The Next Era of the Royal Port Nicholson Yacht Club

In the last issue of Bay View, we described the formation of the yacht club and the building of the boat harbour at Clyde Quay. (This history is abbreviated from the club’s website.)

The standard yacht-racing course in these early years was around Somes and Ward Islands, starting and finishing at the clubhouse at Pipitea Point. On occasion, matches were arranged around a buoy off Pencarrow Lighthouse. Harbour racing was popular, as it is today. Tack-by-tack reports appeared in the local press after each weekend’s racing.

Towards the end of the 1880s reclamation began on the harbour front, and the Club’s headquarters were transferred from Pipitea Point to a site near the old Thorndon Baths. The sport of yachting flourished in the 1890s. A New Zealand championship yacht race was proposed in 1891 and later that year the New Zealand Yachting Association was formed and its sailing rules were adopted by Port Nicholson Yacht Club.

The outbreak of World War I saw many members joining the New Zealand Expeditionary Force, and Club affairs slowed. Out of a membership of 130 in 1917, 54 members were away at war. ...... At the end of World War I, the Te Aro Sailing Club (formed in 1906 by a group of young lads with centreboard yachts) and the Te Ruru Yacht Club (a group mainly interested in cruising) amalgamated with the PNYC.

A few records remain from the 1900 to 1930 period, the most significant event being the granting of the Royal Charter to the Club in October 1921. In the following year the Governor-General, Viscount Jellicoe, was selected to represent Wellington at the Sanders Cup in Dunedin. The Port Underwood race of the 1929–30 season was the first to be reported by radio.

In December 1930 the club yacht Windward made a historic passage to the Chatham Islands crewed by experienced Club members — I P Rollings, C A Steele, A H Irwin and D A Graham. Unfortunately, Windward failed to reach Wellington on her return voyage. She was last sighted sailing in heavy conditions in Palliser Bay and was believed to have been lost close to home.

The depression of the 1930s resulted in the curtailment of many social activities and cast gloom over the Club’s 50th anniversary in 1933. World War II affected the Club greatly. In the first year more than 100 members were in the forces and more were joining.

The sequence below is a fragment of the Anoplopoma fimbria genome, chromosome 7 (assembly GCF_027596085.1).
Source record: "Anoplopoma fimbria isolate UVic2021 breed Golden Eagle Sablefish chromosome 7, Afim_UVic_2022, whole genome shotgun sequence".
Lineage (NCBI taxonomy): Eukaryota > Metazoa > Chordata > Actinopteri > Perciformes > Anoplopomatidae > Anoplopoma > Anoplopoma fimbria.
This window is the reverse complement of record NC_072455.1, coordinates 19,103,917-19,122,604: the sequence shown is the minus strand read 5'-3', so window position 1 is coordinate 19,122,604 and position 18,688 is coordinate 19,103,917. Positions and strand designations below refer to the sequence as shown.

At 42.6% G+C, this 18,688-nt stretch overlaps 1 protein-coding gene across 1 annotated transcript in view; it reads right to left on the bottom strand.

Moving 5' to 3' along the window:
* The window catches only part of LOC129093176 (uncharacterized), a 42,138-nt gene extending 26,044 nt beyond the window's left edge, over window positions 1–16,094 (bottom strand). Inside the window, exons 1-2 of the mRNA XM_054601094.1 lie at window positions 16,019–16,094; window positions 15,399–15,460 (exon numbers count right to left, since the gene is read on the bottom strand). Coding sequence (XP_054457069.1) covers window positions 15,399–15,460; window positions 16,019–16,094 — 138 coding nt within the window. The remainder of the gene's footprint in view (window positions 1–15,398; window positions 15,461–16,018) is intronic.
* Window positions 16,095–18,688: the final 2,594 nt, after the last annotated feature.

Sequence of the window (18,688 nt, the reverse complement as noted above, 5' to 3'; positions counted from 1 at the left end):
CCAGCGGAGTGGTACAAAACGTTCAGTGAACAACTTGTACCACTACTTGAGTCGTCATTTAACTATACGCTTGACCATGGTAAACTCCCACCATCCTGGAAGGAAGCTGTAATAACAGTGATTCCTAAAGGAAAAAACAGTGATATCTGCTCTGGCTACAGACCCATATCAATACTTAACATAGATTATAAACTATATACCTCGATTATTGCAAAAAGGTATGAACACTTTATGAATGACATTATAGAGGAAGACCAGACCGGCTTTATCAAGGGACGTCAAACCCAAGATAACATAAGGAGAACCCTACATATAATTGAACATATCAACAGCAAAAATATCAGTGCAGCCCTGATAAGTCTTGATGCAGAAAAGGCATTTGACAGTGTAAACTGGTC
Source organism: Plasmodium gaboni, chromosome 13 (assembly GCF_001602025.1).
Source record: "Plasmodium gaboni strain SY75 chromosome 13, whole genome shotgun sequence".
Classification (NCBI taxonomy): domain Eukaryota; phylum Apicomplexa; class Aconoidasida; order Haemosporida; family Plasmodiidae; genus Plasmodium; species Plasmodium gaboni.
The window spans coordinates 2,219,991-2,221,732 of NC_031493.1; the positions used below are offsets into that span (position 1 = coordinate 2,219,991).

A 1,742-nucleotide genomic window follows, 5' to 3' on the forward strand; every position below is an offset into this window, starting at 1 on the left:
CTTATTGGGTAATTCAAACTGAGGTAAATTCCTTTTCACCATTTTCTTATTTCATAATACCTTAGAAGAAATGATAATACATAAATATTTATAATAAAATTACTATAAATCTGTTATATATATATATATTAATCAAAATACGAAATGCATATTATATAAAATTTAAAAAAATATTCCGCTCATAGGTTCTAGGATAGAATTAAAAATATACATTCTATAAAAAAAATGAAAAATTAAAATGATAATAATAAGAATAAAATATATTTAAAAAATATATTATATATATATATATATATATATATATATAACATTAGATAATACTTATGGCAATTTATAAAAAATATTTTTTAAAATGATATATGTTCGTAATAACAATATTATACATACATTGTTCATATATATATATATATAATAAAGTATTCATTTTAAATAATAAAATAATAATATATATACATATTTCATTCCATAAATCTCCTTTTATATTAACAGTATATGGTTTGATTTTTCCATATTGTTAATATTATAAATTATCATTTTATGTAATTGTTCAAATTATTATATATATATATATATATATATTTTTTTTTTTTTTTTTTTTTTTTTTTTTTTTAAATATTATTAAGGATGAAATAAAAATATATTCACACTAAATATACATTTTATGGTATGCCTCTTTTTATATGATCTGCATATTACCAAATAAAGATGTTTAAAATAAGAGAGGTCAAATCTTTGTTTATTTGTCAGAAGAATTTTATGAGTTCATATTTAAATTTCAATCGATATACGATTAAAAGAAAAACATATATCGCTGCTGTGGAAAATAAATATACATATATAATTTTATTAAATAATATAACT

When the American forces arrived in New Zealand in 1942 the Clyde Quay boat harbour was turned over to them, and all craft other than those requisitioned for defence service had to be removed. Throughout World War II the Club operated in temporary premises in Evans Bay and only returned to the old Clubhouse adjacent to the Freyberg Pool when the Americans left at the war’s end.

By 1948 it was apparent that the old Clubhouse was not adequate for the Club’s needs, and a sub-committee was formed to discuss new facilities. It proposed that a new Clubhouse be built on a site near the Clyde Quay Wharf. In view of the Americans having taken over the boat harbour and the old Clubhouse, Commander Coene of the US Marines proposed that the RPNYC be able to take over the premises as the new Clubhouse.

The RPNYC trough a maze of masts

The RPNYC trough a maze of masts

So the Club’s main concern in the early 1950s was to obtain a new Clubhouse, and there was much fundraising activity including the selling of “Special Life Memberships” at £25 each. Tenancy of the Clubhouse was negotiated in 1956 and, after extensive renovations, the building was opened as the new Clubhouse on 1 November 1958. The opening of the Clubhouse marked the beginning of the Club’s current history and a sharp increase in the number of members and new boats.

The club’s centenary in 1983 opened a new era in the club’s history and these recent years will be described in the next Bay View.

— Bay View newsletter 71, May 2018